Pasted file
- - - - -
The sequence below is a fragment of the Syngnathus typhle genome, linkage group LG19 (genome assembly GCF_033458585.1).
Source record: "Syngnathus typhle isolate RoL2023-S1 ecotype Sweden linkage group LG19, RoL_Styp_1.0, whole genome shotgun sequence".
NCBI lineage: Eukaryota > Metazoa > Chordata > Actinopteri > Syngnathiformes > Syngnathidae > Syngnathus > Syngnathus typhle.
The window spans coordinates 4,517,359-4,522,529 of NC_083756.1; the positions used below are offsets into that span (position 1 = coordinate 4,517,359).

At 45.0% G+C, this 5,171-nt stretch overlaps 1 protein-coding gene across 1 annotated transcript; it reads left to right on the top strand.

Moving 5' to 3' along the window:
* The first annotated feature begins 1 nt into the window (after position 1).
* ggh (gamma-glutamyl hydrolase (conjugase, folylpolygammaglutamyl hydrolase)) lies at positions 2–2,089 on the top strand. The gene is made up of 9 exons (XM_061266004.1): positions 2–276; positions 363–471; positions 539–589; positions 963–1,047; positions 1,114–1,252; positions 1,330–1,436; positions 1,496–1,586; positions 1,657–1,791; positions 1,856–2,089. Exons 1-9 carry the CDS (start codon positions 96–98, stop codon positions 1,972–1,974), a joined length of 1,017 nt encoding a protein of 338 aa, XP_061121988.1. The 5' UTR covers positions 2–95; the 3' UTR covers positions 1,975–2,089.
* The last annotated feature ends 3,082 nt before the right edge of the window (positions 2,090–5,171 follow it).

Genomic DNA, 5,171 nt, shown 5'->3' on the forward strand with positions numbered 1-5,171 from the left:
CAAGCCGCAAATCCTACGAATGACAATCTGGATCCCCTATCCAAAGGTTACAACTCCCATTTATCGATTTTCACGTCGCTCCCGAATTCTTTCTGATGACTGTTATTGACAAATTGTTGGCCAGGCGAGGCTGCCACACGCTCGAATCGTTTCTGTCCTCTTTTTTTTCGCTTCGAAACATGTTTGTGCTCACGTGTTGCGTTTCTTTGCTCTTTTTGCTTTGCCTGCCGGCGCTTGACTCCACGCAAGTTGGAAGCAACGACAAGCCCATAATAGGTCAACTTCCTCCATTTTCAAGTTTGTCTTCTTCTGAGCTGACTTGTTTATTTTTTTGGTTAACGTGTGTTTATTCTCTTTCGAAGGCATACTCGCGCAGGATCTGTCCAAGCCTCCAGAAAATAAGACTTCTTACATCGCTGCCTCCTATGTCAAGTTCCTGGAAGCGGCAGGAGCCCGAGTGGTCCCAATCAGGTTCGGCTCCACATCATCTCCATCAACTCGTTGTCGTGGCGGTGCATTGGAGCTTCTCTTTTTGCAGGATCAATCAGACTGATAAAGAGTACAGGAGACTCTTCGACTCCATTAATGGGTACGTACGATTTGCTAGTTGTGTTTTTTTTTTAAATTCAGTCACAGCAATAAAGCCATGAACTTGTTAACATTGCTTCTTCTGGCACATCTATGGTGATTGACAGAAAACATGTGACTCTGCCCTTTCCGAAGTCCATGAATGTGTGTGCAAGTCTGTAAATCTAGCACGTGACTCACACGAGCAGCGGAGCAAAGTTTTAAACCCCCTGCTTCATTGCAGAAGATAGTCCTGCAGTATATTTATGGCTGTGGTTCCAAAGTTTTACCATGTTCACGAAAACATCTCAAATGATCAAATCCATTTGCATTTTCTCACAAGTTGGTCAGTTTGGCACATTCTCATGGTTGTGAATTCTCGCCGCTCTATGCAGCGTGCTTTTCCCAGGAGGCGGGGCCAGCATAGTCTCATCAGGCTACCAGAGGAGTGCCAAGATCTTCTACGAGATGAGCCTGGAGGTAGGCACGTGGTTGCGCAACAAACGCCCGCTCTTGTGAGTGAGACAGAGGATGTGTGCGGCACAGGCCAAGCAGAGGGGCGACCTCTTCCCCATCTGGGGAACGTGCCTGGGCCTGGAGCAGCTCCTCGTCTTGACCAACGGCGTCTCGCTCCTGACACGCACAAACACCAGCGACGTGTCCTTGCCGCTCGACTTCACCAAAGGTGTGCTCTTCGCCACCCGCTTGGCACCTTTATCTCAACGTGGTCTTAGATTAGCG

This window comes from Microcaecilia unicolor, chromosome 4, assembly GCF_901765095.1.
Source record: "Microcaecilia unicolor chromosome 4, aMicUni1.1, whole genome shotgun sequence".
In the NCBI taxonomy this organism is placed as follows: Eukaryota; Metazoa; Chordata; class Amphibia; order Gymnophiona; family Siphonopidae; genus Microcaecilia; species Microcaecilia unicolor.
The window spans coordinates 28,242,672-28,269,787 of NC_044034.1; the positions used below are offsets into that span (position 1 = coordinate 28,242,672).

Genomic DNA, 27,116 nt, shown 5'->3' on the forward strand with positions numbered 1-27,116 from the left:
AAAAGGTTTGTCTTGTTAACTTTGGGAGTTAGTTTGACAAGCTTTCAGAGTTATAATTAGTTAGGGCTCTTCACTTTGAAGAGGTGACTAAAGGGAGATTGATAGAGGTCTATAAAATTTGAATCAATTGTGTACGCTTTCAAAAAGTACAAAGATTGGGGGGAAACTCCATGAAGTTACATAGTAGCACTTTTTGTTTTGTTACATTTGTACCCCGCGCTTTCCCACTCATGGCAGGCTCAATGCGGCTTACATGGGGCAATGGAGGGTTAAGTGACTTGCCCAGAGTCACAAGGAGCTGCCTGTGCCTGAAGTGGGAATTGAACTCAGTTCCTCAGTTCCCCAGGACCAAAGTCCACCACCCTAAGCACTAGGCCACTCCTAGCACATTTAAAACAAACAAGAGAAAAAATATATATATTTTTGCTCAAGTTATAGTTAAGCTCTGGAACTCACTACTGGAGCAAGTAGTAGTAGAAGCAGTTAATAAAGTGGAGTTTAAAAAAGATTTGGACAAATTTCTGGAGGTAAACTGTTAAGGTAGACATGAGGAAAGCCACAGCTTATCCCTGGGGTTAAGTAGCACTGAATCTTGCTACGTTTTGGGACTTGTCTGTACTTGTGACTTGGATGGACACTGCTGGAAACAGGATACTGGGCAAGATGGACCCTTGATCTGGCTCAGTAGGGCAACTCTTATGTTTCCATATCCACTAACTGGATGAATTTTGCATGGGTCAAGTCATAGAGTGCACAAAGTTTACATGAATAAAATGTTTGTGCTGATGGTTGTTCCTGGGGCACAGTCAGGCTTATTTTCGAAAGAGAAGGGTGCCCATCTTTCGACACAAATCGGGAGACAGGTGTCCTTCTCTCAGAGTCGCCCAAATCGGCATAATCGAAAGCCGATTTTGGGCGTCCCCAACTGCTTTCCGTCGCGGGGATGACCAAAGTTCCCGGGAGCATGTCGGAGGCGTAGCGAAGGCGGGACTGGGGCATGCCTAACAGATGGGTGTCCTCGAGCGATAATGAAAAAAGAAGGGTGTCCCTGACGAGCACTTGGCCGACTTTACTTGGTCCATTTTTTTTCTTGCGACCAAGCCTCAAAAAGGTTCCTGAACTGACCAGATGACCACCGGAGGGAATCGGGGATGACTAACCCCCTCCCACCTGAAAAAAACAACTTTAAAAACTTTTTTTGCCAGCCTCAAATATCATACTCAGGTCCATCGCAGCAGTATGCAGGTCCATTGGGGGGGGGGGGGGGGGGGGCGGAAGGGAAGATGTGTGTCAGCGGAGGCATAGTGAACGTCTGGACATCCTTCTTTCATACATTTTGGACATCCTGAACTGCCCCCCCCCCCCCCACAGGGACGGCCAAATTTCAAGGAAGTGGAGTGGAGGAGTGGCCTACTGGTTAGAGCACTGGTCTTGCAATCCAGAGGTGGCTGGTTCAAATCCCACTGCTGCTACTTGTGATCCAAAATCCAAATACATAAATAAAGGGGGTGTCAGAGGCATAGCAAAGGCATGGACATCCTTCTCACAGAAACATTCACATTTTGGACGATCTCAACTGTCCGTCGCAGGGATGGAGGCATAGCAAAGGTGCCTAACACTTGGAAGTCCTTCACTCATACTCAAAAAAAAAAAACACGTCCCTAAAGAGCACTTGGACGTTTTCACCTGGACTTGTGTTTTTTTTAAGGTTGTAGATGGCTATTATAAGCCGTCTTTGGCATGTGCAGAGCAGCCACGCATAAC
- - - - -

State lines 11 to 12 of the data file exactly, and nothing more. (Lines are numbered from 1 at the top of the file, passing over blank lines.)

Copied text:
CAAGCCGCAAATCCTACGAATGACAATCTGGATCCCCTATCCAAAGGTTACAACTCCCATTTATCGATTTTCACGTCGCTCCCGAATTCTTTCTGATGACTGTTATTGACAAATTGTTGGCCAGGCGAGGCTGCCACACGCTCGAATCGTTTCTGTCCTCTTTTTTTTCGCTTCGAAACATGTTTGTGCTCACGTGTTGCGTTTCTTTGCTCTTTTTGCTTTGCCTGCCGGCGCTTGACTCCACGCAAGTTGGAAGCAACGACAAGCCCATAATAGGTCAACTTCCTCCATTTTCAAGTTTGTCTTCTTCTGAGCTGACTTGTTTATTTTTTTGGTTAACGTGTGTTTATTCTCTTTCGAAGGCATACTCGCGCAGGATCTGTCCAAGCCTCCAGAAAATAAGACTTCTTACATCGCTGCCTCCTATGTCAAGTTCCTGGAAGCGGCAGGAGCCCGAGTGGTCCCAATCAGGTTCGGCTCCACATCATCTCCATCAACTCGTTGTCGTGGCGGTGCATTGGAGCTTCTCTTTTTGCAGGATCAATCAGACTGATAAAGAGTACAGGAGACTCTTCGACTCCATTAATGGGTACGTACGATTTGCTAGTTGTGTTTTTTTTTTAAATTCAGTCACAGCAATAAAGCCATGAACTTGTTAACATTGCTTCTTCTGGCACATCTATGGTGATTGACAGAAAACATGTGACTCTGCCCTTTCCGAAGTCCATGAATGTGTGTGCAAGTCTGTAAATCTAGCACGTGACTCACACGAGCAGCGGAGCAAAGTTTTAAACCCCCTGCTTCATTGCAGAAGATAGTCCTGCAGTATATTTATGGCTGTGGTTCCAAAGTTTTACCATGTTCACGAAAACATCTCAAATGATCAAATCCATTTGCATTTTCTCACAAGTTGGTCAGTTTGGCACATTCTCATGGTTGTGAATTCTCGCCGCTCTATGCAGCGTGCTTTTCCCAGGAGGCGGGGCCAGCATAGTCTCATCAGGCTACCAGAGGAGTGCCAAGATCTTCTACGAGATGAGCCTGGAGGTAGGCACGTGGTTGCGCAACAAACGCCCGCTCTTGTGAGTGAGACAGAGGATGTGTGCGGCACAGGCCAAGCAGAGGGGCGACCTCTTCCCCATCTGGGGAACGTGCCTGGGCCTGGAGCAGCTCCTCGTCTTGACCAACGGCGTCTCGCTCCTGACACGCACAAACACCAGCGACGTGTCCTTGCCGCTCGACTTCACCAAAGGTGTGCTCTTCGCCACCCGCTTGGCACCTTTATCTCAACGTGGTCTTAGATTAGCG

This window comes from Microcaecilia unicolor, chromosome 4, assembly GCF_901765095.1.